Good question Dave.
Meat is roasted on coals, and is often left scorched almost black on the outside and very rare on the inside - inyama eyosiwe. Zulus also make a beef stew called inyama yenkomo.
The Zulus drink amasi which is sour, curdled milk. They say it makes a man strong and desired. During taboos (e.g. menstruation or when there has been contact with death) the affected person must abstain from amasi. Milk is hardly ever drunk fresh ('green milk'), but it is sometimes used to thin amasi which has gone too thick to be used.
Maize is a popular part of the Zulu's diet. One method of preparing it is to grind it to a meal, using a stone and a concave bowl to mill it. It is then cooked into a stiff, lumpy porridge which is eaten from chunks held in their hands(uphuthu).An alternative method is to shell the grain after it's completely dry, and to boil it for a day and eat it as a whole grain. They combine it with amasi when available, which makes it chewy. (isithambu
Corn on the cob (mealies) are roasted on coals. The mealies are eaten at the hard stage, when they are difficult to chew.
The Zulus also eat dry beans boiled together with maize. Different areas prefer different beans, but in typical Zulu idiomatic and expressive style, some varieties are known as 'thundering buttocks'. Two of the most popular varieties are kidney beans (ubhomubhomu) and sugar beans (ubhonisi).
There are two mealtimes. The first is at 10:00 a.m. or 11:00 a.m. and the second is in the evening.
This is known as tshwala, and is an important part of Zulu life as it is an essential part of every ceremony or feast. To greet with a pot of beer is seen as a warm and welcoming gesture to guests. It is also food for the ancestral spirits, which quenches their thirst and proves that they haven't been forgotten by their relatives.
Corn is sprouted until the grain becomes fat and swollen and sends out healthy new shoot of approximately a centimetre in length, and turning green. It is then laid in open sunlight and the sprouts shrivel and die into brown coiled appendages. The corn hardens and shrinks back to its original size and is known as imithambo. The women now grind it into malt between a stone and a concave stone dish. It is mixed with water into a thin, porridge-like substance, and this wort (as it is technically known) is the catalyst of the fermentation. The beer is made by boiling the wort and adding further dry malt, maize-meal and water until the mixture is of the desired consistency. Between the boiling, the mixture has to stand for intervals to ferment. The end product is a pinkish brew with a thin, porridge-like consistency with fine husks on the surface, which are strained by squeezing the mixture through a loosely woven grass strainer called a mahluzo.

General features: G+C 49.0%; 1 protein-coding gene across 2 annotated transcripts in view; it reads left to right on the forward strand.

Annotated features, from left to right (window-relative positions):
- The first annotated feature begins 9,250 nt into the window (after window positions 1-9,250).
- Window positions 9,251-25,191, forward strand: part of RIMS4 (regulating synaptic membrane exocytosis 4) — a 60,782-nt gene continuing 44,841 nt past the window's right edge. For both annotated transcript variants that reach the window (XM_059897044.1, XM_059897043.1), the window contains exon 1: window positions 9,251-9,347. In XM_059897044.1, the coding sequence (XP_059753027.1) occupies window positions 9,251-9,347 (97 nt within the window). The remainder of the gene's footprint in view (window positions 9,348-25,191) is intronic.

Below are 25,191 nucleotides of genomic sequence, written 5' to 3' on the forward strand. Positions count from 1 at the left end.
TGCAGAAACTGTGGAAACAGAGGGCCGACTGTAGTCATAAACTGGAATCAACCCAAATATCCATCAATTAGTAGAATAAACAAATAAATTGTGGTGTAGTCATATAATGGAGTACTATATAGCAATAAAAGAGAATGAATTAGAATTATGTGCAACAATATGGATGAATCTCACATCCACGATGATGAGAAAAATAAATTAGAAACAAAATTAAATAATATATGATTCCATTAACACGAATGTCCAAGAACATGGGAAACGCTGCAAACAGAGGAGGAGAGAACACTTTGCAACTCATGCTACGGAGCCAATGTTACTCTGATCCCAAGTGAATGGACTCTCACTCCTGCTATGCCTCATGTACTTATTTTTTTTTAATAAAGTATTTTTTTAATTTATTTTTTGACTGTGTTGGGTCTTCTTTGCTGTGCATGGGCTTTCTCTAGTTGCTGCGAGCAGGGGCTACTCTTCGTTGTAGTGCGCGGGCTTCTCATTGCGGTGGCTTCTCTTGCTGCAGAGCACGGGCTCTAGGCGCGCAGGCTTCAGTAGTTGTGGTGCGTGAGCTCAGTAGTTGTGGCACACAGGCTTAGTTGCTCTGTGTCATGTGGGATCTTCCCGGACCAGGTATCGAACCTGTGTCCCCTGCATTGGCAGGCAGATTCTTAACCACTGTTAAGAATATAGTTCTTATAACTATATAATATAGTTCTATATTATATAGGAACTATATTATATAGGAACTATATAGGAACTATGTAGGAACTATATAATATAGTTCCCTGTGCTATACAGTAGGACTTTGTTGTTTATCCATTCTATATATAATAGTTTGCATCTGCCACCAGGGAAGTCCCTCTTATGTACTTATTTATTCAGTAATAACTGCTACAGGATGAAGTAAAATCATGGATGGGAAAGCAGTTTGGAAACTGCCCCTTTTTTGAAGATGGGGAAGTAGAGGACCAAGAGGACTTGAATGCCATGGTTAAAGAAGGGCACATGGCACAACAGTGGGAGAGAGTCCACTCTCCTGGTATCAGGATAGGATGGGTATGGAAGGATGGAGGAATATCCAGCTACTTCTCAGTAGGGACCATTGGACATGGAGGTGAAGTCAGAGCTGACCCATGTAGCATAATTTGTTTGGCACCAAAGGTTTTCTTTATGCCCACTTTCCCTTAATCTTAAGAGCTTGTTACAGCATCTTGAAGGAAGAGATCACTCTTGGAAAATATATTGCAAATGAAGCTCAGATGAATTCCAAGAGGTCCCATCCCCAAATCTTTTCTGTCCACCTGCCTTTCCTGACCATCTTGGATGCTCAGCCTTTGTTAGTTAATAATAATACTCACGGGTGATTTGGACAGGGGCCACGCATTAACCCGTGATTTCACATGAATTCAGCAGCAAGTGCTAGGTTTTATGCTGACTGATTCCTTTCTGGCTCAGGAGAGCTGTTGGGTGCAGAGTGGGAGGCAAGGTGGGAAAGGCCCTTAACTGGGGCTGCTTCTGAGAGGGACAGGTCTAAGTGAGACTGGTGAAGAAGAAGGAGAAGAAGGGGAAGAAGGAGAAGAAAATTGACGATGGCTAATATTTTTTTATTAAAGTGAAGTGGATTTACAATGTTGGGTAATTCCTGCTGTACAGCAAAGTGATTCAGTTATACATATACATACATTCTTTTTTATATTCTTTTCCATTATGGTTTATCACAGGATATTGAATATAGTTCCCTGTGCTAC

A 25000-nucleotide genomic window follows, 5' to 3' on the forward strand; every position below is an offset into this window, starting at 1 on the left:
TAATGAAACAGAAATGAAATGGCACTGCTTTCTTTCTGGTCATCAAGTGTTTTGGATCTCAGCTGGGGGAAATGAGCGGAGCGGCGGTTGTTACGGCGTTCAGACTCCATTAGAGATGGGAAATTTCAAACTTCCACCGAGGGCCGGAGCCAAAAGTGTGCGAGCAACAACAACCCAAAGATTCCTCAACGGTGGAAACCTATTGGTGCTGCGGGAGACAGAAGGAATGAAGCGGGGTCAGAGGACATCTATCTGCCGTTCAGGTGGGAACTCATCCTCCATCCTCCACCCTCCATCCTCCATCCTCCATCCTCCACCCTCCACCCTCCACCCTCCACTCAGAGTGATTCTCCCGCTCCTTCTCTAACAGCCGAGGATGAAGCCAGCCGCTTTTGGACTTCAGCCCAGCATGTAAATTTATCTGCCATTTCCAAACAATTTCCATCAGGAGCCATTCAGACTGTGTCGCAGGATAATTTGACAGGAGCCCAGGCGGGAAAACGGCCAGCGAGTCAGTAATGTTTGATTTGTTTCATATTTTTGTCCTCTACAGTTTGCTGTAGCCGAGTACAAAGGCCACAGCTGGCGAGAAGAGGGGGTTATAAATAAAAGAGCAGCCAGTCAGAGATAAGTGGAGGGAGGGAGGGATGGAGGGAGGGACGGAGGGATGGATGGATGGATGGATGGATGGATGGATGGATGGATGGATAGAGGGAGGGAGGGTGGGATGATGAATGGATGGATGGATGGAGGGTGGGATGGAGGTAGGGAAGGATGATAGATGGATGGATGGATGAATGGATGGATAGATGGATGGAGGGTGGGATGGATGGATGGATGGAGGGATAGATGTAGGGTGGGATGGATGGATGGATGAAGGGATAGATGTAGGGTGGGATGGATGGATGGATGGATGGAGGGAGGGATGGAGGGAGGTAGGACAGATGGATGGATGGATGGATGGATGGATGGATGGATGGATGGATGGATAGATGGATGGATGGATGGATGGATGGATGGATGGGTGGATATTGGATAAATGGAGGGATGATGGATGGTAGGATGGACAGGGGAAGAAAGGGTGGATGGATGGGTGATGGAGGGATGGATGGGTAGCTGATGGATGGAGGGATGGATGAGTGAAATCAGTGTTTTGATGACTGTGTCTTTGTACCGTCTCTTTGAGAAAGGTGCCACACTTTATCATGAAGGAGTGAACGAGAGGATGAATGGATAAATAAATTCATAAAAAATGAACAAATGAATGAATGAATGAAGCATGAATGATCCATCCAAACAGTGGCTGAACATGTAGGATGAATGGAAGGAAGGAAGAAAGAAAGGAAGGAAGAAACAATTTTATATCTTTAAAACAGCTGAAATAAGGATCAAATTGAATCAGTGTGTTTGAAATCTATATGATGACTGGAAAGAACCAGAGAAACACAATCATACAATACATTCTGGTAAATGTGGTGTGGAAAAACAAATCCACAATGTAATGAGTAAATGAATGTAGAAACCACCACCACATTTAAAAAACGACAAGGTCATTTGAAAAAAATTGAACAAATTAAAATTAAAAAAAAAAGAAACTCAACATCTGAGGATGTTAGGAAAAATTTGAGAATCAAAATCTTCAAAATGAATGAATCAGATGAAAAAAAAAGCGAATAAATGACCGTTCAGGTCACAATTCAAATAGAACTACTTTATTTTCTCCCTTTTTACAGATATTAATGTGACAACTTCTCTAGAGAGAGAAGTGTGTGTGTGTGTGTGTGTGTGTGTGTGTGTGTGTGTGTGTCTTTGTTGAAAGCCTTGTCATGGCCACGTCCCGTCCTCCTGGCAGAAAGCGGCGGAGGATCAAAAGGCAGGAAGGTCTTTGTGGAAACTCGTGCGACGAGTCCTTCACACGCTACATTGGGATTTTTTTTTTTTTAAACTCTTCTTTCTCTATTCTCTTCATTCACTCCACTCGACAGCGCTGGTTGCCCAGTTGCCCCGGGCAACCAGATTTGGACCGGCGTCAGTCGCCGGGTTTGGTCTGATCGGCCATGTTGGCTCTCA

The beer has a short of life of approximately two days.
Beer brewing is women's work, but if they are 'contaminated' (for example during menstruation) the beer is believed to go insipid and flat. The women have to serve the beer, and sip it before their husbands, to prove that it is not poisoned.
The Zulus boil most of their food in a three-legged cast-iron pot (potjiepot). They use pottery bowls for wet food, and elongated, hand-carved wooden plates for meat. They also eat off grass mats on the floor when eating dry food, but these are troublesome as they are difficult to clean. In modern times, enamel dishes are being increasingly used in Zulu homesteads.